Sri Aurobindo’s letter to Sarvepalli Radhakrishnan

Dear Friends,

Dr. Sarvepalli Radhakrishnan who later became the second President of India had approached Sri Aurobindo in August 1934 through Dilip Kumar Roy asking him to contribute an article for a proposed volume on contemporary Indian philosophy. When Dilip Roy conveyed his request to Sri Aurobindo, the latter asked Dilip to excuse him. But when Dr. Radhakrishnan persisted Sri Aurobindo wrote to him directly on 2 October 1934.

Today, we take the opportunity of sharing with you Dr. Sarvepalli Radhakrishnan’s second letter to Dilip Kumar Roy dated 27 September 1934 and Sri Aurobindo’s reply to him.

With warm regards,

Anurag Banerjee


Overman Foundation.


               Dr. Sarvepalli Radhakrishnan’s letter to Dilip Kumar Roy

 My dear Mr. Dilip Kumar Roy,

   Your letter of the 9th instant. I realise that Sri Aurobindo will be very much pre-occupied with other things. But, may I impose on you the real importance of a specific contribution from him for the purposes of this volume. You are possibly aware that for the volume on Contemporary British Philosophy, men like Bossanquet, Bertrand Russell, Haldane and McTaggart, among others, made their contributions. The volume on Contemporary Indian Philosophy will not be worth the name without a statement from Sri Aurobindo. I feel that he will realise the enormous importance of a special contribution for this volume, not for my sake or for his sake, but for the sake of our country. If you do not have a copy of the Contemporary British Philosophy there, on hearing from you, I will send you a volume from which you will get a general idea.

   Interesting as this letter to Mr. Chadwick is, I am afraid it will not do as a statement of Sri Aurobindo’s convictions on the central problems of God, Man and his Destiny. If he sets down his thoughts on these problems, we will be able to put it in. You may put a series of questions asking him to state in a summary form his views on God, the nature of the Human Soul, its Destiny, and if you get rounded answers to them, we may possibly use that as his contribution.

   I hope you at least realise my anxiety in this whole matter.

   I am returning the paper and shall be delighted to see the other thing on the Avatarhood of Rama.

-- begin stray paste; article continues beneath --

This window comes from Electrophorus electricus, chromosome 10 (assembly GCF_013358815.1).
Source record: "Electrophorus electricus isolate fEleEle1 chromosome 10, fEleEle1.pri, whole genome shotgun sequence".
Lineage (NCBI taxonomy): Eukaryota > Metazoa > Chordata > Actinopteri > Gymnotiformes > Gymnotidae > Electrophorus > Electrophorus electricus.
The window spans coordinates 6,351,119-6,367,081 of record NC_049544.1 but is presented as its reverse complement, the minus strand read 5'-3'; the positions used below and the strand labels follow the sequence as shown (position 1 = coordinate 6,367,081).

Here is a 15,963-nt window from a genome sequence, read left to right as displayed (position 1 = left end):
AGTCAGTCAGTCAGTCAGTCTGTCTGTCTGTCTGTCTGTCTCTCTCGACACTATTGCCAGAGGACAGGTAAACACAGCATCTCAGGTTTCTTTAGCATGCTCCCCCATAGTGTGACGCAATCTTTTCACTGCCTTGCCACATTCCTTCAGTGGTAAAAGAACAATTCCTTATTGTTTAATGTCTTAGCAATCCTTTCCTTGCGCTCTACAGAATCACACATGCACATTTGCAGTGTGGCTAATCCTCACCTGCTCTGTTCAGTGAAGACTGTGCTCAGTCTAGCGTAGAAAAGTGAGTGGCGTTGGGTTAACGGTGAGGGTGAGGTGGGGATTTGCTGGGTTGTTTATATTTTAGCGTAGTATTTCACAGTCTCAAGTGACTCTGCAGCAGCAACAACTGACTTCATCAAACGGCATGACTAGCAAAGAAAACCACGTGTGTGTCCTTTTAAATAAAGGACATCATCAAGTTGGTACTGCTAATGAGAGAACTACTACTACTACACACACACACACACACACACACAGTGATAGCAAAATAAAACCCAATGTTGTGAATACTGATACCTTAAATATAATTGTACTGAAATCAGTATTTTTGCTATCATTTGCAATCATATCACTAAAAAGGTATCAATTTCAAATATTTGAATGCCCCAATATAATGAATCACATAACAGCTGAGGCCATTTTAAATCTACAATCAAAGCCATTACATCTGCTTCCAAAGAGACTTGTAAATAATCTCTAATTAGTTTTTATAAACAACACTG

Yours sincerely,

                                                                                          S. Radhakrishnan’


          Sri Aurobindo’s letter to Dr. Sarvepalli Radhakrishnan

My dear Professor Radhakrishnan,

    I regret that you should have had to wait for the publication of your book on account of the contribution I could not write. I had intimated to Dilip that it would be practically impossible for me and I could not make a promise I would most likely be unable to fulfil. I think he hoped I would still find time somehow to write.

    I am entirely taken up by my present work which is exceedingly heavy and pressing and from which I cannot take my hands for a moment or spare the necessary energy or time for anything else. I have been obliged to put aside all mental or literary work and even to suspend sine die the revision for publication of the unpublished works in the “Arya” which I had undertaken. There is no chance of any alteration in this state of affairs in any near future. It is not a matter of choice but of necessity for me. I hope therefore you will excuse me for not being able to comply with your request. I regret very much that I have to disappoint you, but it is not possible for me to avoid it.

                                                                                                   Sri Aurobindo


9 Replies to “Sri Aurobindo’s letter to Sarvepalli Radhakrishnan